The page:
5 Common Cancers in Children Parents Should Know
Cancers is kids can be prevented. As parents, it is our duty to protect our kids from dangers including deadly diseases like Cancer. Part of knowing how to prevent our kids from cancer is first knowing the most common types of cancer in children. Read the 5 common cancers in children below;
Leukemias, which are cancers of the bone marrow and blood, are the most common childhood cancers. They account for about 30% of all cancers in children. The most common types in children are acute lymphocytic leukemia (ALL) and acute myelogenous leukemia (AML). These leukemias can cause bone and joint pain, fatigue, weakness, pale skin, bleeding or bruising, fever, weight loss, and other symptoms. Acute leukemias can grow quickly, so they need to be treated (typically with chemotherapy) as soon as they are found.
Brain and spinal cord tumors
Brain and central nervous system tumors are the second most common cancers in children, making up about 26% of childhood cancers. There are many types of brain tumors, and the treatment and outlook for each is different.
Most brain tumors in children start in the lower parts of the brain, such as the cerebellum or brain stem. They can cause headaches, nausea, vomiting, blurred or double vision, dizziness, seizures, trouble walking or handling objects, and other symptoms. Spinal cord tumors are less common than brain tumors in both children and adults.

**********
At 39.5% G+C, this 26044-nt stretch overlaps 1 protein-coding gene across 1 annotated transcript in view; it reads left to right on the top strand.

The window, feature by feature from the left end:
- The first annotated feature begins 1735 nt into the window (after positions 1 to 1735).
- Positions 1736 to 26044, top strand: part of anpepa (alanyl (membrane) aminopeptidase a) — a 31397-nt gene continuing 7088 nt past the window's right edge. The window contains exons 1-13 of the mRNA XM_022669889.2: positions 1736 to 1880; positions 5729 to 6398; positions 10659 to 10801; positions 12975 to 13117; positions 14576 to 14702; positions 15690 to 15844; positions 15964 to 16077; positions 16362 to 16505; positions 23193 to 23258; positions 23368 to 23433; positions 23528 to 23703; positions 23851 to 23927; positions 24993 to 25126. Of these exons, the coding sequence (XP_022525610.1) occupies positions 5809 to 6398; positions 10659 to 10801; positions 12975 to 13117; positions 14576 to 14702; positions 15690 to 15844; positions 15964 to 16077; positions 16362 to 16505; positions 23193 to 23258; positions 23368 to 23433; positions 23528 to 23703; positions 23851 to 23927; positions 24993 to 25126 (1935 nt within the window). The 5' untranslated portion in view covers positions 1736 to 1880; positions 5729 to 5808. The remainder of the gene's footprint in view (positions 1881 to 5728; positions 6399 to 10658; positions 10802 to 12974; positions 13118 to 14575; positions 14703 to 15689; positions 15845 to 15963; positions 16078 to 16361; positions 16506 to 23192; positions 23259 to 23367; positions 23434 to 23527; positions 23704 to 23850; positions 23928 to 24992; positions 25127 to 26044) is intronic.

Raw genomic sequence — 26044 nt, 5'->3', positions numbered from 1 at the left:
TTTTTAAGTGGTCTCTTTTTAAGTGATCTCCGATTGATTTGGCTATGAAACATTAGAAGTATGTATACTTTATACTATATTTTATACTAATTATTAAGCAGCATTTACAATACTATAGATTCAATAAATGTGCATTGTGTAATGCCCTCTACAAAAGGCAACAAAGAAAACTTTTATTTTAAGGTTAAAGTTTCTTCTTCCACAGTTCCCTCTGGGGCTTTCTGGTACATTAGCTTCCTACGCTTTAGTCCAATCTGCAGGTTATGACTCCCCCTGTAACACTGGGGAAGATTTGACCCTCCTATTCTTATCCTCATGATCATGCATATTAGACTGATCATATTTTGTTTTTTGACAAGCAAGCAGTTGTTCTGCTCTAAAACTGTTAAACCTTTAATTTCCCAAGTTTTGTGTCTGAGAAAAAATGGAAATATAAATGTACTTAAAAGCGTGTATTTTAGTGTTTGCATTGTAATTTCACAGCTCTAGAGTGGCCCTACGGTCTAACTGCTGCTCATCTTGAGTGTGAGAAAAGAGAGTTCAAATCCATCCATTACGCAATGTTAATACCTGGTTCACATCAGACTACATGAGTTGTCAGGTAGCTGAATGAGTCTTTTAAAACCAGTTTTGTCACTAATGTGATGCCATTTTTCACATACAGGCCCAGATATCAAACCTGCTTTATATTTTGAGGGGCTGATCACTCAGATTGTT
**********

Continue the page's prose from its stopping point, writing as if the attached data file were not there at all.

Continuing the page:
Neuroblastoma starts in early forms of nerve cells found in a developing embryo or fetus. About 6% of childhood cancers are neuroblastomas. This type of cancer develops in infants and young children. It is rarely found in children older than 10. The tumor can start anywhere but usually starts in the belly (abdomen), where it is noticed as swelling. It can also cause bone pain and fever.
Wilms tumor (also called nephroblastoma) starts in one, or rarely, both kidneys. It is most often found in children about 3 to 4 years old, and is uncommon in children older than age 6. It can show up as a swelling or lump in the belly (abdomen). Sometimes the child might have other symptoms, like fever, nausea, or poor appetite. Wilms tumor accounts for about 5% of childhood cancers.
Cancers that start in the bones (primary bone cancers) occur most often in older children and teens, but they can develop at any age. They account for about 3% of childhood cancers. Two main types of primary bone cancers occur in children:
Osteosarcoma is most common in teens, and usually develops in areas where the bone is growing quickly, such as near the ends of the long bones in the legs or arms. It often causes bone pain that gets worse at night or with activity. It can also cause swelling in the area around the bone.
Ewing sarcoma is a less common type of bone cancer, which can also cause bone pain and swelling. It is most often found in young teens. The most common places for it to start are the pelvic (hip) bones, the chest wall (such as the ribs or shoulder blades), or in the middle of the long leg bones.